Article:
Virtualization Backup Is No Longer Niche
Today, it’s not at all unusual for companies to have more than 90 percent of their servers virtualized, and a significant number have all but virtualized 100 percent of their servers. According to IDC, more than half of all workloads were carried out on virtual machines in 2010, and by 2014, IDC expects more than 70 percent of all workloads to be on VMs. We are clearly long past the tipping point when virtualization is no longer a niche technology. Indeed, virtualization is now the mainstream. Physical is the new niche.
There was a time just a few years ago when virtualization was “cutting-edge.” Back then, virtualization was a bit scary to most IT pros, which is not surprising, given how fundamentally virtualization changes the nature of the data center. There’s a certain peace of mind in big iron, a data center full of servers and the knowledge that each critical application is running on a discrete machine, all to itself.
But the cost savings and management efficiencies that virtualization promised were too appealing to ignore, so most companies, at the very least, played around with virtualization on test and dev servers to see how it worked.
Although VMs are now widespread, the IT industry is only just beginning to discover the full value of this revolution. Server consolidation is a big benefit, of course, and the ability to provision new servers with a few mouse clicks is a huge breakthrough, but what other benefits could virtualization bring? What other processes and procedures need to be changed in order to reach the maximum ROI of virtualization? Virtualization has already disrupted the server market. Which sector is next?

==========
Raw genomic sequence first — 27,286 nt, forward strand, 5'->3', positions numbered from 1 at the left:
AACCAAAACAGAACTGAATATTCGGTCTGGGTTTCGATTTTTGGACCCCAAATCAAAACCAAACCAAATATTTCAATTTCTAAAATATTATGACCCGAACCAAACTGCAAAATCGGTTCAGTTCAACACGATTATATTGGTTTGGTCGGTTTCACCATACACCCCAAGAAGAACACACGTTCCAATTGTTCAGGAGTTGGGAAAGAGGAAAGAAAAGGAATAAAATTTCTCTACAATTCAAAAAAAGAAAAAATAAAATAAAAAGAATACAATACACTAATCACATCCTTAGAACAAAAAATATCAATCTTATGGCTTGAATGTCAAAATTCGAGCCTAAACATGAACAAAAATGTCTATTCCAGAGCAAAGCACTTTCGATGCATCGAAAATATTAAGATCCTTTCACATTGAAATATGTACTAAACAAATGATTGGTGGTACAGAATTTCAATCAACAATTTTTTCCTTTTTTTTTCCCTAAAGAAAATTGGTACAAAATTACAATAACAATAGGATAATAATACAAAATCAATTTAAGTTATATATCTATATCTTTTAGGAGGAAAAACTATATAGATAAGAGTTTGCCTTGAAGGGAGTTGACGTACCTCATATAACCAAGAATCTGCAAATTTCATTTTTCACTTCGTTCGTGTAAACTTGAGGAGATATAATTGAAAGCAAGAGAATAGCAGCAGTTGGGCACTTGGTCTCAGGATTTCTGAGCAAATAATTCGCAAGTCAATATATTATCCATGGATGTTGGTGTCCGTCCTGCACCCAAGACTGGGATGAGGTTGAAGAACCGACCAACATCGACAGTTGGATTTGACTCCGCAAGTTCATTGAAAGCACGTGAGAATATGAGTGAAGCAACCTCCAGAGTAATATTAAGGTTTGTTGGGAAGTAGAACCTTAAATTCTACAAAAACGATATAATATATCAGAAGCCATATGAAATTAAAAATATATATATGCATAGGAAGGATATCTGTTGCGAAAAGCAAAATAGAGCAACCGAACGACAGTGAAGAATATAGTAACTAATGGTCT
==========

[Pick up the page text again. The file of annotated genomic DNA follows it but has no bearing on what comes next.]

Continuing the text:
There’s an excellent case to be made that backup is the next sector that virtualization is disrupting. The existing backup vendors were too entrenched in the physical world to move quickly into virtualization, and, while it is true that many IT organizations still use their legacy physical backup systems to protect their virtual infrastructure, unfortunately, these legacy backup systems are also causing enormous headaches.
In order to get the most benefit of virtualization, it is very important to move backup processing out of the VMs. Since VMs all share the same physical hardware and underlying disk, when there’s contention for those resources, all the VMs take a performance hit. Traditional physical backup solutions require an agent to run in each server, so, in a virtual environment, these solutions need an agent to run in every VM. All of these agents running simultaneously put a tremendous load on the server. Most IT shops that virtualized without changing their backup processes discovered their backups were taking longer than they did when all their servers were physical. For many, it became impossible to complete the backup within the allotted time window.
This unfortunate state of affairs opened the door for companies that had developed backup solutions specifically for virtual environments. Because they were built with virtualization in mind (and, therefore, operated without software agents), not only could these new backup software solutions back up a virtual environment faster than legacy backup solutions, but they could also take full advantage of the virtual platform to offer functions and features that were previously not possible within a physical environment.